Ngadjonji History of the Rainforest People
Note: this site contains images of aboriginal people now deceased
The Ngadjonji were highly skilled at quickly making fire (buni)
and the hearth fire, used for cooking, light and warmth, was at the centre
of Ngadjonji daily life.
Photo from the collection of A.Nye
Fire was made using firesticks. A straight stick of hardwood (preferably jiman) was
rapidly twirled between the hands while its end was pressed into a hollow
in a flat piece of softwood (usually jaanggany)
held on the ground. The friction between the two firesticks caused a bunch
of dry grass or other tinder material, laid around the tip of the twirling
stick, to begin to smoulder. The tinder was then blown into flame.
This picture shows two boys making fire in the traditional way. The older
boy is rapidly twirling the firestick while the younger is blowing to
bring the fire to life.
Cooking was done in different ways according to what was being cooked:
Large pieces of meat and seeds which had to be processed to remove
poisons (see Food Processing)
were usually slowly cooked in the moist heat of an earth oven. A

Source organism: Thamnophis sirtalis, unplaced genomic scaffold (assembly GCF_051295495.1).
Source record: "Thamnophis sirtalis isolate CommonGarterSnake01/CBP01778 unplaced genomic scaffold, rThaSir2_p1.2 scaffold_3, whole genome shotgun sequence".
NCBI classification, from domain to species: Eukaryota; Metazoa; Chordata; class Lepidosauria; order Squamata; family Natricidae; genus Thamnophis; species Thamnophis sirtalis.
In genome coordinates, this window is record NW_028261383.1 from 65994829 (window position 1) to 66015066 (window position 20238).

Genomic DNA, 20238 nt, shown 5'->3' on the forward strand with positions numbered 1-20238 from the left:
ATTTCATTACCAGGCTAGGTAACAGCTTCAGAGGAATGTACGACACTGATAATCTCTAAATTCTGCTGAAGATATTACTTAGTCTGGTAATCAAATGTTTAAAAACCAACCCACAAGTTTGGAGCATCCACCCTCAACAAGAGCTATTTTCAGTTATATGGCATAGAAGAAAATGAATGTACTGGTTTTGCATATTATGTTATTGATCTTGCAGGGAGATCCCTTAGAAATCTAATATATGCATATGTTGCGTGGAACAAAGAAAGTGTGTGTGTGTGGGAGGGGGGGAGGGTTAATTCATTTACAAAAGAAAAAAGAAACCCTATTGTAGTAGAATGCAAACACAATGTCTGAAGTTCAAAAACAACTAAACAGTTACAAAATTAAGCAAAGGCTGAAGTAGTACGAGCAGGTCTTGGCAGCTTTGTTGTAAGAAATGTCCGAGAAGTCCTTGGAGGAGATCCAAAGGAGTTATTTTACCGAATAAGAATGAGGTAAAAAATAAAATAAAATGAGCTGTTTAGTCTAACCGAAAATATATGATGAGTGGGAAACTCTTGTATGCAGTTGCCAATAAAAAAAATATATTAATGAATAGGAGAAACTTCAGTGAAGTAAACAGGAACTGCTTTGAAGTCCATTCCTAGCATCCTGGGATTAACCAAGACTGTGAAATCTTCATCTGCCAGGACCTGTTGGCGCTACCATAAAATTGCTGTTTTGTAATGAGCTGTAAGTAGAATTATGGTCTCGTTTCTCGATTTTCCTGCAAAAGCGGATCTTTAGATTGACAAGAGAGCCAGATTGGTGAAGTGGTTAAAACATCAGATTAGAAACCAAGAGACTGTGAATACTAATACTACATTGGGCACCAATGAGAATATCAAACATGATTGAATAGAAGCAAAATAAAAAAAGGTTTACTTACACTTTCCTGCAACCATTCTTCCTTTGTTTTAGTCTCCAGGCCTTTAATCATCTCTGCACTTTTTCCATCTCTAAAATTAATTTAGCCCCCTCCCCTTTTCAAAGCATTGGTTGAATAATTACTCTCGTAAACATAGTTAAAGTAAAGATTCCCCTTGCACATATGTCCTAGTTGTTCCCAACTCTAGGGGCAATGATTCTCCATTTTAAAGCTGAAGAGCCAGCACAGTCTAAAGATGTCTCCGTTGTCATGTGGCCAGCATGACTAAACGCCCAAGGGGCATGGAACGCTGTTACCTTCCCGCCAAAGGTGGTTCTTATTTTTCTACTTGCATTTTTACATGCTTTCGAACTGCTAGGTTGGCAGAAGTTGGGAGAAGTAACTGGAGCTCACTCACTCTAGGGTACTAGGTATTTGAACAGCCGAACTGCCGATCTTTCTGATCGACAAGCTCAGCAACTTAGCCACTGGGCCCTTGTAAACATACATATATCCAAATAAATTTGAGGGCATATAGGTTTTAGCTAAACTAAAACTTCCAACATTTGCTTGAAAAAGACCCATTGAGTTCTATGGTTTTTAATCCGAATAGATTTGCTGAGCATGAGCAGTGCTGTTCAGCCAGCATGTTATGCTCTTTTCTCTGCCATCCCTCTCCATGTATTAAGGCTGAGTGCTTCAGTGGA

shallow pit was dug and lined with round stones. A fire was built over
the stones. When the stones were hot enough, the fire was raked away
and the food, wrapped in green leaves, was laid on the hot stones.
More leaves were spread over the food parcels and then earth and ashes
from the fire were raked over the heap and the fire rekindled on top.
When the food was cooked, the top of the oven was carefully cleared
away and the food taken out.
Most smaller animals, birds and fish were cooked simply by baking in
the coals of an open fire in the hearth.
Some foods were cooked more gently by wrapping in leaves and laying
in the embers or on hot stones at the edge of the fire.
Snakes and, especially, eels were cooked on a spit. A green sapling
was supported horizontally above the fire by two forked sticks. The
snake or eel was wrapped around the sapling and tied in place. The
spit was turned over the fire until the food was done (about an hour
for eels to remove the oiliness).
Flaming torches, made from sticks of the very flammable jidu,
were used for night fishing and at other times when light was needed away
from the campfires.